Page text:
Ray: Today, we’re talking about Ritual Coffee Roasters of San Francisco. They’ve been around since 2005. We actually looked at their old packaging so we could do a comparison and the we talked to Tim Schofield about the differences in packaging.
Kandace: Take it away, Tim.
Tim: My name is Tim Schofield. I’m currently the Director of Marketing and Communications for Ritual.
Ritual was started in 2005 by Eileen Hassi. She had come from Seattle, seen the coffee scene up there, and thought that the citizens of San Francisco were being very underserved.
Kandace: We happened to meet Eileen randomly.
Ray: Yes, we met her at a conference called The Start Conference. That was in the late aughts. See, you did that look!
Kandace: I don’t think we call it that. I don’t know. Do you say “aughts?” Thank you.
Ray: Who are you talking to?
Kandace: Nobody says “aughts.”
Ray: Well, you asked one person.
Ray: From 2000 to 2010-ish.
Ray: That’s beside the point.
Kandace: She was so approachable, so friendly, and so excited about her coffee roaster. It’s something that’s always stuck with me.
Ray: Fun fact: Their identity was designed by Aimee Kilmer originally. The logo is intended to reference the Turkish flag, I found out, not a Soviet. Although, I think they get that a lot.
The refresh of their brand was done by the same person. She’s now a partner at Good Stuff Partners, her and her husband. They worked on this refresh.
Kandace: It was originally the idea that bringing this coffee to San Francisco was revolutionary, right?
Kandace: We can probably say in 2016 it doesn’t feel like third-wave coffee is revolutionary, so it makes sense to soften the brand a little bit. She had this great quote. She said, “We don’t have to yell all the time anymore.”
Take it away, Tim.
Tim: We felt, over the past couple of years, that our branding wasn’t really in line with the quality of our coffee. We didn’t feel like we were being perceived in the way that we wanted to be perceived, vis-à-vis our 12-ounce bags or other branding materials. It just felt kind of old.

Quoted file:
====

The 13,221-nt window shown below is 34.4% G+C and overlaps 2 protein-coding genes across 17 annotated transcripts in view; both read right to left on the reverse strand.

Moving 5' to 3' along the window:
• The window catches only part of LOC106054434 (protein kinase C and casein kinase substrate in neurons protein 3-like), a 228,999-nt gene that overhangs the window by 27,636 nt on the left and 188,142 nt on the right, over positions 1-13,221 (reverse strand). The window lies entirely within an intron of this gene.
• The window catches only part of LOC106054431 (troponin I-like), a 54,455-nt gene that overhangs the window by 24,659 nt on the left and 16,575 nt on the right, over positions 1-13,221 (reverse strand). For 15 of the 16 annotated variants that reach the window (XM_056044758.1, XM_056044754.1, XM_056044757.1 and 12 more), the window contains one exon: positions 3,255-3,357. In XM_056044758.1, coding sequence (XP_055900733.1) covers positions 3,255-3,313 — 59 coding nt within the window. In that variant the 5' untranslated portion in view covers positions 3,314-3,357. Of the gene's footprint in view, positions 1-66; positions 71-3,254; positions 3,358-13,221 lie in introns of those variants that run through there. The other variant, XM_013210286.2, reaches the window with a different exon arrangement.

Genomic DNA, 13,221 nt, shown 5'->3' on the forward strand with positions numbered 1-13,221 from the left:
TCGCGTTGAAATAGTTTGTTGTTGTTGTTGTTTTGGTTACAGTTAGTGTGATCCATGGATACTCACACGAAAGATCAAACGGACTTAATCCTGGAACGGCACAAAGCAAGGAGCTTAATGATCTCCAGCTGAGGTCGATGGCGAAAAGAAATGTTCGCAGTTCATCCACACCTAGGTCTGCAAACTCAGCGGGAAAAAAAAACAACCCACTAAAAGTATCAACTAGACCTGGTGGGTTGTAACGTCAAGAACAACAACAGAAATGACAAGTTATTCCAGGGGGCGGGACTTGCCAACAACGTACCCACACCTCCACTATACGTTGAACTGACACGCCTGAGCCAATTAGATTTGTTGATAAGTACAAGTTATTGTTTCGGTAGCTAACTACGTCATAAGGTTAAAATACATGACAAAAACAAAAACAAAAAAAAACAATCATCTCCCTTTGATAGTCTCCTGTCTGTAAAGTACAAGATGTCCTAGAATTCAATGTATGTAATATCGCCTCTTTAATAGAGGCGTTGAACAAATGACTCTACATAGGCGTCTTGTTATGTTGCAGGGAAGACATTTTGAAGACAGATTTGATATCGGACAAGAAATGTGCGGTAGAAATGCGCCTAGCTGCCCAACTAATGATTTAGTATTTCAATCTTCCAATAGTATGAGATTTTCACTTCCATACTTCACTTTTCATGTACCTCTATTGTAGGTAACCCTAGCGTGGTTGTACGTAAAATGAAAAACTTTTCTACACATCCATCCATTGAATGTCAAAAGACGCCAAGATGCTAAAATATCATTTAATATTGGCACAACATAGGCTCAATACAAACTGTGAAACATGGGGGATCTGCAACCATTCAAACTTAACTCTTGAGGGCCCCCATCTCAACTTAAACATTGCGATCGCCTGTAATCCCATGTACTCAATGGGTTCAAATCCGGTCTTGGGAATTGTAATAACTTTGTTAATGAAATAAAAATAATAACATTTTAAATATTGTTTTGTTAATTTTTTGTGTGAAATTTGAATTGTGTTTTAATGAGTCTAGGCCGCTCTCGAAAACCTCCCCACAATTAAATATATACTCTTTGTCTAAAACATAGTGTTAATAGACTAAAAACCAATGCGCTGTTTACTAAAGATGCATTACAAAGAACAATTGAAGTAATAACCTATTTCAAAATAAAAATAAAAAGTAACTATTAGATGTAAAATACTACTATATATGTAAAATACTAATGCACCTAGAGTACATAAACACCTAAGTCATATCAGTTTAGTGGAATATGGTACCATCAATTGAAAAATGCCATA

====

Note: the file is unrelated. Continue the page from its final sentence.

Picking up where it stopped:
Not the logo itself; we feel like our brand mark is still very strong and recognizable. We want to accentuate that and make it more recognizable. So, if you were to see a cup and star logo and nothing else—not our name, no other kind of branding in the window of a shop—you would know that, “Oh, I can go and get great coffee here.” That’s the ultimate goal.
We wanted to simplify the branding a little bit, give it a little more space and room to breathe. We came up with some different fonts and font treatments for our actual logo, Ritual, changing our colors a little bit, making them a little more approachable, a little less aggressive, getting rid of some of the black and red, more aggressive colors.
It’s a slightly different red; it’s a little bit of a warmer red, and then we’re using more of a cream-white, instead of just a stark white.
Ray: One of the goals of the new packaging, Tim told us, was to make it feel less like a bag of coffee and more like a gift that you would give someone. To that end, not only is the packaging much more environmentally friendly, but they’ve added this belly band with some details on it, including not just a roast date, but a harvest date, which I thought was a nice touch.
Tim: We have a great artist, Jen Kruch, that does drawings of the producers that we’re going to start featuring the front of the packaging.
Ray: Actually, once you take the band off, there’s even more detail, suggesting even the amount of pressure (or 12 bar). So, I have too much pressure.
Kandace: That is so interesting, “Rest for 7 to 12 days from roast date.” I always thought you just want to drink it right away.
Ray: That is more than …
Kandace: That is completely new to me, that thought. I always look for the freshest coffee.
Ray: Then on the ends it’s perforated, so if you wanted to remember a particularly nice coffee you could just save this little card, also cool.
Ray/Kandace: Take it away, Tim.
Tim: Yeah, the new bag has what we call a “belly band,” that goes around it. It’s affixed at the back with a clear sticker that holds it in place, but if you were to take that sticker off or you were to remove any of the perforated sides, you would find that there’s information on both the front and back sides of the band. In that sense, we’re able to have a lot more information that we can convey to customers right at the point of sale, or afterward, as they get to know the coffee that they’ve just bought.
Ray: Ritual Coffee Roasters, of San Francisco, California.
Update: Brew Book
We just got our hands on the gorgeous new Brew Book from Ritual and it is just too gorgeous not to share.